Investors demand returns – and many of them want them to happen overnight. But not every investment opportunity has this kind of potential. Some take years to bear fruit, but yield big results when they do.
Mutual fund managers often choose not to add stocks like these to their portfolios, even when they know they exist. This is because fund managers are motivated to plan for the short term by the structure of their reward packages and the day-to-day obligations of managing the mutual fund.
But research from Rafael Zambrana of the University of Notre Dame argues that mutual fund fee structures can be created to stimulate long-term thinking, and this leads to better outcomes for investors who have the patience to commit their capital.
“In the ’60s, investors held stocks for an average of eight years. Today, the average is only six months,” says Zambrana, assistant professor of finance at the Mendoza College of Business.
“This figure includes securities held by institutional investors such as mutual funds. When institutional investors such as hedge funds engage in high-frequency trading, they are touting a short-term investment horizon. This seems to be what investors are asking for in the asset management industry and the lack of patient capital.” .
Fund managers’ compensation is often based on their performance relative to a benchmark and is usually measured over a short period of time. This could be one year or even less, and fund managers are incentivized to consider this timeline. Concerns about their performance evaluation can influence their decisions. They may choose not to buy some stocks because they will not perform well in the short term.
Fund managers also need to consider investor behaviour. Initial investors in mutual funds can withdraw their money at any time, and fund managers need to provide it to them when they do. This means that managers may need to sell shares to pay investors, and that makes profitable, illiquid shares less attractive. The most liquid stocks can easily be bought and sold with the least impact on their price. If the fund manager needs to sell them quickly, it won’t cause the share price to drop much.
In “Capital Commitment and Performance: The Role of Mutual Fund Fees,” in Journal of Financial and Quantitative AnalysisZambrana proposes a model that analyzes the performance of mutual funds with different sales fee structures. The research finds that fee structures that incentivize fundamental investors to be patient with their investments allow fund managers to take better advantage of longer-term opportunities, especially stocks with lower levels of liquidity. This ultimately makes investors more money.
“The main challenge for portfolio managers is misalignment with the investment horizon of value investing,” Zambrana says.
“Even if they think a stock is undervalued and will go up, they may not want to add it to their portfolio because of the short-term commitments of fund management. We argue that the desire to invest in the long term should be rewarded. We call that committed capital, which is It provides insurance for portfolio managers, so you should reward it.”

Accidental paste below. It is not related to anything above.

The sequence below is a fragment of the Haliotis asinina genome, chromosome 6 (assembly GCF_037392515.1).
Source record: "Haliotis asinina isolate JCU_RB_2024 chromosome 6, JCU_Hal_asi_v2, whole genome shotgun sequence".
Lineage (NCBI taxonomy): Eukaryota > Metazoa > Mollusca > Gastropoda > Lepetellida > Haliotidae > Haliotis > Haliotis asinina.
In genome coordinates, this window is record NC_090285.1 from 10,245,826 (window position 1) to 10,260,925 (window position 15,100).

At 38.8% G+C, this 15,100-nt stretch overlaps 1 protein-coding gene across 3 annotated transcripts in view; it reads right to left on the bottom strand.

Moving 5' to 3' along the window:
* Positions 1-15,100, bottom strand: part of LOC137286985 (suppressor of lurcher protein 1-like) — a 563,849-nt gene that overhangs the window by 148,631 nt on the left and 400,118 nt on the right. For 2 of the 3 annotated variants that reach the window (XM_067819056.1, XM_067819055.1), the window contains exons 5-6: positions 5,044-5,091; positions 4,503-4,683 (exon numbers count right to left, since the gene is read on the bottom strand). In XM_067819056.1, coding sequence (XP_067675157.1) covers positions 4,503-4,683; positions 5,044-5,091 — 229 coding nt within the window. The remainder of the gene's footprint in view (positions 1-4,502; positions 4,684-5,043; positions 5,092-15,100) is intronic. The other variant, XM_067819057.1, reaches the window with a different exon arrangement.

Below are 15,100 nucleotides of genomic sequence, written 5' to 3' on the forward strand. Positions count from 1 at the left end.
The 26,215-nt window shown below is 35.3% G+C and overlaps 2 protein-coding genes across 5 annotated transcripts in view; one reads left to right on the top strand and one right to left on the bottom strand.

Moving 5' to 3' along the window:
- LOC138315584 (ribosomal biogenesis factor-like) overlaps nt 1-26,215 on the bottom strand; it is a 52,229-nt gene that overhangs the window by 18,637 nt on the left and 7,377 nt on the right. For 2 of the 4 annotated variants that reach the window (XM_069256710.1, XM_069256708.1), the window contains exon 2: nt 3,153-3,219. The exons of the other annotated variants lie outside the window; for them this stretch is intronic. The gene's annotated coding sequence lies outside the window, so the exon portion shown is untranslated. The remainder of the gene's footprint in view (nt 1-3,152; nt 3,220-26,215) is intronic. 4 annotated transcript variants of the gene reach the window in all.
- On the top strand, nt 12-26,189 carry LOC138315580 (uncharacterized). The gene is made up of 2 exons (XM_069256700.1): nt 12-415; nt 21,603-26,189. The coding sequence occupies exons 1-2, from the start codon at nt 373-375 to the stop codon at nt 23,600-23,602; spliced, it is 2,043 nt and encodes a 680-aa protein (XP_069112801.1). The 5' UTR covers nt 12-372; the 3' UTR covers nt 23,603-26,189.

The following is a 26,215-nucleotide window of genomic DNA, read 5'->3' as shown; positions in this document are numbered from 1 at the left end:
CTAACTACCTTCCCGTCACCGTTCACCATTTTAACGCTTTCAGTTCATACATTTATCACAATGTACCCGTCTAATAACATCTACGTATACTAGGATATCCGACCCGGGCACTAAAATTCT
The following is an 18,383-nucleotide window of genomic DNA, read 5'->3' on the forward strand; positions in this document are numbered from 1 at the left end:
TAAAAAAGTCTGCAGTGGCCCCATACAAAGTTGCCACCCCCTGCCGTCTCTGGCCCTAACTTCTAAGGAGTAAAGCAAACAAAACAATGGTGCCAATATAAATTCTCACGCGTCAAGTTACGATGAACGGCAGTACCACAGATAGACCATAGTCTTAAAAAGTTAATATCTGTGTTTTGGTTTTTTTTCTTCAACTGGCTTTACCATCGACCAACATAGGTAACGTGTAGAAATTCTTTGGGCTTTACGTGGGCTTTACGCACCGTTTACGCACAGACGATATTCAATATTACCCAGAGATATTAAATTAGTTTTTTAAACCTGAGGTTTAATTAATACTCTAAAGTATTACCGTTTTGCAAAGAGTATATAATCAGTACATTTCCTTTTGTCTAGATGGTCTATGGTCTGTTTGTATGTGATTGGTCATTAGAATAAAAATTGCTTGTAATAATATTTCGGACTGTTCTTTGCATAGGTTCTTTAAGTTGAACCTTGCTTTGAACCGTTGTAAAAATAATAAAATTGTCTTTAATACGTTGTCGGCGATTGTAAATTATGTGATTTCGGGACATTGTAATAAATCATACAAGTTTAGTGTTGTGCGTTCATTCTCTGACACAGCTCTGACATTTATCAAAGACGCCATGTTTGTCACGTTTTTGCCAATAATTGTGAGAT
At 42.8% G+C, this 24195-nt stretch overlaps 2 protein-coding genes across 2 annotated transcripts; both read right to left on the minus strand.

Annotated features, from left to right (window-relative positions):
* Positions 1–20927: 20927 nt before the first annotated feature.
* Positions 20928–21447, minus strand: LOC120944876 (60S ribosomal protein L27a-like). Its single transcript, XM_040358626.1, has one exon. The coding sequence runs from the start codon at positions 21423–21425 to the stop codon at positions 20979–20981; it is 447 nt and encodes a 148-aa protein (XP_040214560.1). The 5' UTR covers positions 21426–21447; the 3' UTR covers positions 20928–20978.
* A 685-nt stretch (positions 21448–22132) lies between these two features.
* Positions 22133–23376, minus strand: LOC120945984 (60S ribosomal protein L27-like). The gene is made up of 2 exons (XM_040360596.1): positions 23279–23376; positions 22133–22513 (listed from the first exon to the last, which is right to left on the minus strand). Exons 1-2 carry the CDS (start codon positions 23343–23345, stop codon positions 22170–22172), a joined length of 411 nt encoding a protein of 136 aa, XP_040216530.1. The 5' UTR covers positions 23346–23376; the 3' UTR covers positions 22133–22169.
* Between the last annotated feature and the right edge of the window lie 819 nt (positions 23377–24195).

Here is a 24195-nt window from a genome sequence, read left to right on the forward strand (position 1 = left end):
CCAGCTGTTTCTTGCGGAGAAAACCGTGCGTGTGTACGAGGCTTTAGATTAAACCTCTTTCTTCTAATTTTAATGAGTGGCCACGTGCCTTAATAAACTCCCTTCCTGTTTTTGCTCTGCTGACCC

When individual investors buy shares in a mutual fund, they are placing their trust in a fund manager who manages the fund’s assets with the goal of beating the market. To get this service, the underlying investors pay a fee. These fees are usually charged annually, but by pre-loading the fee, mutual funds can attract more investors over the long term.
When a higher fee is charged at the time of investment, and a discount is offered on the annual fee, there is less incentive for people to withdraw their money, because they have already paid more than their fee. This helps prevent outflows of funds caused by cashing out the primary investors. It also allows fund managers to secure more capital in good long-term investments, such as companies that rely heavily on research and development or invest in tangible assets such as real estate. Shares in these companies are sometimes likely to go up in the long run, but it’s hard to sell them quickly.
In Zambrana’s model, funds with large upfront fees outperformed funds with higher annual fees.
“Patienced capital is the source of outperformance,” Zambrana says. “Mutual funds with plenty of it can take more risk. It allows portfolio managers to invest in less liquid stocks.”
“It’s not really a concern that they would struggle to sell, because they wouldn’t need to sell in the short term. That leads to better returns. Fund managers can invest for longer, waiting until the capital is invested. The underlying mechanism is that patient capital allows portfolio managers to Leveraging their skills to beat the market.
Juan-Pedro Gómez et al, Capital Commitment and Performance: The Role of Mutual Fund Fees, Available here. Journal of Financial and Quantitative Analysis (2022). doi: 10.1017/S0022109022001235
the quotePatient Capital Short, Research Finds (2023, April 25) Retrieved April 25, 2023 from https://phys.org/news/2023-04-patient-capital-short.html
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